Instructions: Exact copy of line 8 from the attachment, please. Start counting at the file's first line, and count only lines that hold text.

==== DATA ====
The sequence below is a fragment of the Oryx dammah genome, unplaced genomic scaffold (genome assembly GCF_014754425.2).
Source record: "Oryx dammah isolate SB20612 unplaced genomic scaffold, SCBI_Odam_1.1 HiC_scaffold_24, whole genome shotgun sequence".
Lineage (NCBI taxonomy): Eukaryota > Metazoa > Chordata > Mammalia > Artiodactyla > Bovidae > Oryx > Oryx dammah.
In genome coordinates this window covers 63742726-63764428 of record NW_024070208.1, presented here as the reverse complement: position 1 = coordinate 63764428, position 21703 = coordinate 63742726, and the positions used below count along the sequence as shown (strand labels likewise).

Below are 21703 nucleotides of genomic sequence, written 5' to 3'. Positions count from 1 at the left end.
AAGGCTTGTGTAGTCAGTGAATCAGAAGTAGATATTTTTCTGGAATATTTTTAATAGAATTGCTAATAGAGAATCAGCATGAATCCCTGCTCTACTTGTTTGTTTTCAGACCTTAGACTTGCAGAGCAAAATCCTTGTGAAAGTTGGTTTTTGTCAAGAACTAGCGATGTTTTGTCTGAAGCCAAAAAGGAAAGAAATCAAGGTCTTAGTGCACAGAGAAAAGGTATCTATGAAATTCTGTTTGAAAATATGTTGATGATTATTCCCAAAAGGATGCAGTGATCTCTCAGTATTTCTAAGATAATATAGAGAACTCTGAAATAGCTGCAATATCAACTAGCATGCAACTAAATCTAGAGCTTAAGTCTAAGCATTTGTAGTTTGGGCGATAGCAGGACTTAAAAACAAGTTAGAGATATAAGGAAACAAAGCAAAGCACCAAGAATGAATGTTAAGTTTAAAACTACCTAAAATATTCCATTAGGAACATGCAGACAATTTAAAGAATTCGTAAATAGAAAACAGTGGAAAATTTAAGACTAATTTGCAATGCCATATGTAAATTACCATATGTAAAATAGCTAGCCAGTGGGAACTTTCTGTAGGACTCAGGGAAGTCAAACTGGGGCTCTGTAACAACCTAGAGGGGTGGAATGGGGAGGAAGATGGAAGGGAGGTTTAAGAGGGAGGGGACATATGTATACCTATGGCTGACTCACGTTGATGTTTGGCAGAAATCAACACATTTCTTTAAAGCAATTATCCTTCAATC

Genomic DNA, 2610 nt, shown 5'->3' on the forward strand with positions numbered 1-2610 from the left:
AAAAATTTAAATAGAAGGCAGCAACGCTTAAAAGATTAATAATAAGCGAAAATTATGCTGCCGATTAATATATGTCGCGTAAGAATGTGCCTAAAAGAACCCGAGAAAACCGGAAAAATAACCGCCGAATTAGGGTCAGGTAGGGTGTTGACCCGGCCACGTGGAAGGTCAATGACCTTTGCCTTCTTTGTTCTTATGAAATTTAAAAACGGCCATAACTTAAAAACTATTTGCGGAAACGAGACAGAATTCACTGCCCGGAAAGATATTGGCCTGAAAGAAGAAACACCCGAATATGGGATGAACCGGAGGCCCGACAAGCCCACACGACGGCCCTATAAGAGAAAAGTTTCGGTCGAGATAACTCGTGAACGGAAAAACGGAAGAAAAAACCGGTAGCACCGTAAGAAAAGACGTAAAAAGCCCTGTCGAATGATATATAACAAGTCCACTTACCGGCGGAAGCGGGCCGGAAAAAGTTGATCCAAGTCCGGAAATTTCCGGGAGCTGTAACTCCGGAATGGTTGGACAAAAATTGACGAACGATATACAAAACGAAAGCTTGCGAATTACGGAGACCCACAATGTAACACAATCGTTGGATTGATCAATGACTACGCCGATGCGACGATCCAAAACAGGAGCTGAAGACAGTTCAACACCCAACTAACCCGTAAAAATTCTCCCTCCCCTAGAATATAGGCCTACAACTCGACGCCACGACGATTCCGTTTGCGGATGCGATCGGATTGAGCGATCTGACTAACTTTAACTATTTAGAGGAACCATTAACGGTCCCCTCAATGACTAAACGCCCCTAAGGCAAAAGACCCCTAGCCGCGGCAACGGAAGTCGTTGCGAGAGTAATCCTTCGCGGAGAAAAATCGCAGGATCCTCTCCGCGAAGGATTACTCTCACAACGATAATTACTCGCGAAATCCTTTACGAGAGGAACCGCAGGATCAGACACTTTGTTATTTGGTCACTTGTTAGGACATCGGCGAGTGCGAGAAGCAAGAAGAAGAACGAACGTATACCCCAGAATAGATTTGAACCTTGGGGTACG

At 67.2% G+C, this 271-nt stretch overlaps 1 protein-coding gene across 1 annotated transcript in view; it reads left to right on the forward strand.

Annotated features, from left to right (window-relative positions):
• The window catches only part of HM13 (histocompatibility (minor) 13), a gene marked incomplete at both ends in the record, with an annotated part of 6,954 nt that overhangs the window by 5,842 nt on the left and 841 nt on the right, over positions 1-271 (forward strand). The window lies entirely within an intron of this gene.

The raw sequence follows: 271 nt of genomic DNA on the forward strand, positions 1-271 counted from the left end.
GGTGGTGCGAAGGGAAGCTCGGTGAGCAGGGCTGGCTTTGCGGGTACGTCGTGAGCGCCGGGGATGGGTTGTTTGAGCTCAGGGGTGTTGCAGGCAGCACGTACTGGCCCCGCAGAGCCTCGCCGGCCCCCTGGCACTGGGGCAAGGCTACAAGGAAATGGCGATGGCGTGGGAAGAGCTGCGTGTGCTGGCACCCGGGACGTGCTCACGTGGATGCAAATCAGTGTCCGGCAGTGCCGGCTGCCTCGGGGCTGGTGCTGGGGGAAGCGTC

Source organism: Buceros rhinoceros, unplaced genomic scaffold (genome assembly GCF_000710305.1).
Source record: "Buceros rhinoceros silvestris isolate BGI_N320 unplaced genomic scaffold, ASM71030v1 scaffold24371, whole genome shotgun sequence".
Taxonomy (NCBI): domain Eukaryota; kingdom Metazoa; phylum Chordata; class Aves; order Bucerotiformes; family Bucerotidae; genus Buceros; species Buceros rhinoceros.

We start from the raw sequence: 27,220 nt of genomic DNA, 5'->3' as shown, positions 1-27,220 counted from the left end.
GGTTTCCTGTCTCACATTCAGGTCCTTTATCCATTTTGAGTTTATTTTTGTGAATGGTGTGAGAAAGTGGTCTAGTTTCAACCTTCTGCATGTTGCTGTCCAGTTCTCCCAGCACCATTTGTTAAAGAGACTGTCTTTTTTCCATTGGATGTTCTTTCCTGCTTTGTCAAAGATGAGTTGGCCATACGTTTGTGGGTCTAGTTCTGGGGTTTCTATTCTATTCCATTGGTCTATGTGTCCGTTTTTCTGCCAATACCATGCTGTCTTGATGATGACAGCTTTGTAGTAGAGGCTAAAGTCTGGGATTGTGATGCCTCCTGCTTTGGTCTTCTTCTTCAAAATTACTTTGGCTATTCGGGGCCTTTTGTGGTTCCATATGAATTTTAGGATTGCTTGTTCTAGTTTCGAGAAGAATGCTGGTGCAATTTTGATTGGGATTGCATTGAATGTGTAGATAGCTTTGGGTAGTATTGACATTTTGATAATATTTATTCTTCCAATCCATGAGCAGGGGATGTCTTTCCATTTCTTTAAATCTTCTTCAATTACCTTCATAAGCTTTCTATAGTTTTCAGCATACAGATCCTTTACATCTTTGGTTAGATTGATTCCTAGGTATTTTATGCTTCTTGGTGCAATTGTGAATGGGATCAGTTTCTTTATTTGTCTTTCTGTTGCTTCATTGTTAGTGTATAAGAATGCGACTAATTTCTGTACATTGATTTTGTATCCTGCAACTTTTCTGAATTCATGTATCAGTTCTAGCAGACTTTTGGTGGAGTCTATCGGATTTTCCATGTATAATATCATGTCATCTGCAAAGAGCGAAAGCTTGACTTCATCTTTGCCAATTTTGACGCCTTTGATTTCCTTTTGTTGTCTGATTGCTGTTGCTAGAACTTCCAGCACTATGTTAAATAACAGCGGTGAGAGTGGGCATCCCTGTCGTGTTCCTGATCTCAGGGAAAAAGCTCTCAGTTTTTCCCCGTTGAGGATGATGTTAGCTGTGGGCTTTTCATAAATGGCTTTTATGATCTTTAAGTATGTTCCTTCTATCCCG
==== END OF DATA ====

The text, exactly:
AAAAATTTAAATAGAAGGCAGCAACGCTTAAAAGATTAATAATAAGCGAAAATTATGCTGCCGATTAATATATGTCGCGTAAGAATGTGCCTAAAAGAACCCGAGAAAACCGGAAAAATAACCGCCGAATTAGGGTCAGGTAGGGTGTTGACCCGGCCACGTGGAAGGTCAATGACCTTTGCCTTCTTTGTTCTTATGAAATTTAAAAACGGCCATAACTTAAAAACTATTTGCGGAAACGAGACAGAATTCACTGCCCGGAAAGATATTGGCCTGAAAGAAGAAACACCCGAATATGGGATGAACCGGAGGCCCGACAAGCCCACACGACGGCCCTATAAGAGAAAAGTTTCGGTCGAGATAACTCGTGAACGGAAAAACGGAAGAAAAAACCGGTAGCACCGTAAGAAAAGACGTAAAAAGCCCTGTCGAATGATATATAACAAGTCCACTTACCGGCGGAAGCGGGCCGGAAAAAGTTGATCCAAGTCCGGAAATTTCCGGGAGCTGTAACTCCGGAATGGTTGGACAAAAATTGACGAACGATATACAAAACGAAAGCTTGCGAATTACGGAGACCCACAATGTAACACAATCGTTGGATTGATCAATGACTACGCCGATGCGACGATCCAAAACAGGAGCTGAAGACAGTTCAACACCCAACTAACCCGTAAAAATTCTCCCTCCCCTAGAATATAGGCCTACAACTCGACGCCACGACGATTCCGTTTGCGGATGCGATCGGATTGAGCGATCTGACTAACTTTAACTATTTAGAGGAACCATTAACGGTCCCCTCAATGACTAAACGCCCCTAAGGCAAAAGACCCCTAGCCGCGGCAACGGAAGTCGTTGCGAGAGTAATCCTTCGCGGAGAAAAATCGCAGGATCCTCTCCGCGAAGGATTACTCTCACAACGATAATTACTCGCGAAATCCTTTACGAGAGGAACCGCAGGATCAGACACTTTGTTATTTGGTCACTTGTTAGGACATCGGCGAGTGCGAGAAGCAAGAAGAAGAACGAACGTATACCCCAGAATAGATTTGAACCTTGGGGTACG